If we eat a diet that contains too much sugar and too many high GI carbs (carbs that are rapidly converted into blood glucose) we force our body to respond by releasing equally large amounts of insulin into our bloodstream to cope with the glucose. Over time this excessively high level of insulin can cause the “insulin-receptors” in our cells to become less sensitive to insulin.

The Problems this Leads To

When cells become less sensitive to the effects of insulin, they accept less glucose, so more glucose than usual remains in the bloodstream. The result is that the pancreas (producer of insulin) works harder and produces more insulin. This unfortunately is a vicious circle…the more the cell receptors become desensitized (deaf) the more insulin the pancreas produces (yells). And here in lies the problem…this combination of insulin-insensitivity and insulin over-production leads to one of two things:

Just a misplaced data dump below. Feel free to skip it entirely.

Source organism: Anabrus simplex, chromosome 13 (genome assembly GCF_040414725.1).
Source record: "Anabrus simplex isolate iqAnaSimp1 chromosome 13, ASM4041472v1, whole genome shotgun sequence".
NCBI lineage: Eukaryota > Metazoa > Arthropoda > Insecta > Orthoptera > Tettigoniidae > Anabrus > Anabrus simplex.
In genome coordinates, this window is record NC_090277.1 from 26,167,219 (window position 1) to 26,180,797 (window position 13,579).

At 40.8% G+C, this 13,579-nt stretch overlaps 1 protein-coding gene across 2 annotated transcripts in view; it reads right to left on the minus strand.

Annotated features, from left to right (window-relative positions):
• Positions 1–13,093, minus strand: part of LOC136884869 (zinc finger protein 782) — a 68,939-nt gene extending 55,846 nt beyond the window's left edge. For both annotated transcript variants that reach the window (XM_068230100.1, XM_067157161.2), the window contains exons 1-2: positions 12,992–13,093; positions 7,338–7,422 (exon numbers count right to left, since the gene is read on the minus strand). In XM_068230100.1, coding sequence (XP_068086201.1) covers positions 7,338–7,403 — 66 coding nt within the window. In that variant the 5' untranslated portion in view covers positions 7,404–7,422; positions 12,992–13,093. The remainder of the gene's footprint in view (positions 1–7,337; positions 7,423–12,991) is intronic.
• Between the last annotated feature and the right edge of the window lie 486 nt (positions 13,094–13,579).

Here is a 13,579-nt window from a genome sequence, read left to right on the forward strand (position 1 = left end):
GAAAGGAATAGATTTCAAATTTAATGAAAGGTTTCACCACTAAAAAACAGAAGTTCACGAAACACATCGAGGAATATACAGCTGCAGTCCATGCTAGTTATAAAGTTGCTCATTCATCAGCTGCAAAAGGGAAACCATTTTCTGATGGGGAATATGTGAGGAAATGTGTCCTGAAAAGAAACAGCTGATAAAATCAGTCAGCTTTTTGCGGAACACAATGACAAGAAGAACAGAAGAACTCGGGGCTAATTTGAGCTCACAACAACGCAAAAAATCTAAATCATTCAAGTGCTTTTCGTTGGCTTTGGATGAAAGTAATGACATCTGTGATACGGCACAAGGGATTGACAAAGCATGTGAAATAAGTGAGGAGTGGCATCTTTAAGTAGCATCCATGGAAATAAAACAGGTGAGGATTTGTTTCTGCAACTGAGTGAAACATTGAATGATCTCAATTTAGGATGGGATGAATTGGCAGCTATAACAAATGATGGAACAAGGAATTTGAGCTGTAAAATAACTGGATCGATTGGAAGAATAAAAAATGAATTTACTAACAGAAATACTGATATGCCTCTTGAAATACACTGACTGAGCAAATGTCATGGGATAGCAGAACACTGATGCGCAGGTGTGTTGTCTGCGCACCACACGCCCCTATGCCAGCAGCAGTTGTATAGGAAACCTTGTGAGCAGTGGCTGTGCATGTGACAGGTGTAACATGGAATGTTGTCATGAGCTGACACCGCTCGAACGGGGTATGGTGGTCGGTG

1. The pancreas gets worn out and insulin production slows down to abnormally low levels. The result? We develop type 2 diabetes (adult onset diabetes occurring in about 30 percent of cases) or
  2. The insulin-resistant patient doesn’t develop diabetes (because the pancreas continues to produce sufficient insulin) but, instead, contracts hyperinsulinism (abnormally high levels of insulin in the blood). This friends, is every bit as dangerous as the first.

High insulin and high blood sugar affects:

  1. Immune system function. Vitamin C and blood sugar enter the cell through the same receptor sites. So in essence they compete for entry in the cell. If glucose (blood sugar) is taking up the majority of the entry sites, vitamin C cannot enter the cell. Vitamin C plays a critical role in immune system function.
  2. Insulin is involved in the storage of magnesium. Magnesium’s major role is in the relaxation of muscles. If you can’t store magnesium the smooth muscles of blood vessels cannot relax. Chronically constricted blood vessels lead to chronic increases in blood pressure. Magnesium is also involved in almost all intracellular energy production and so decreased magnesium also leads to decreased energy.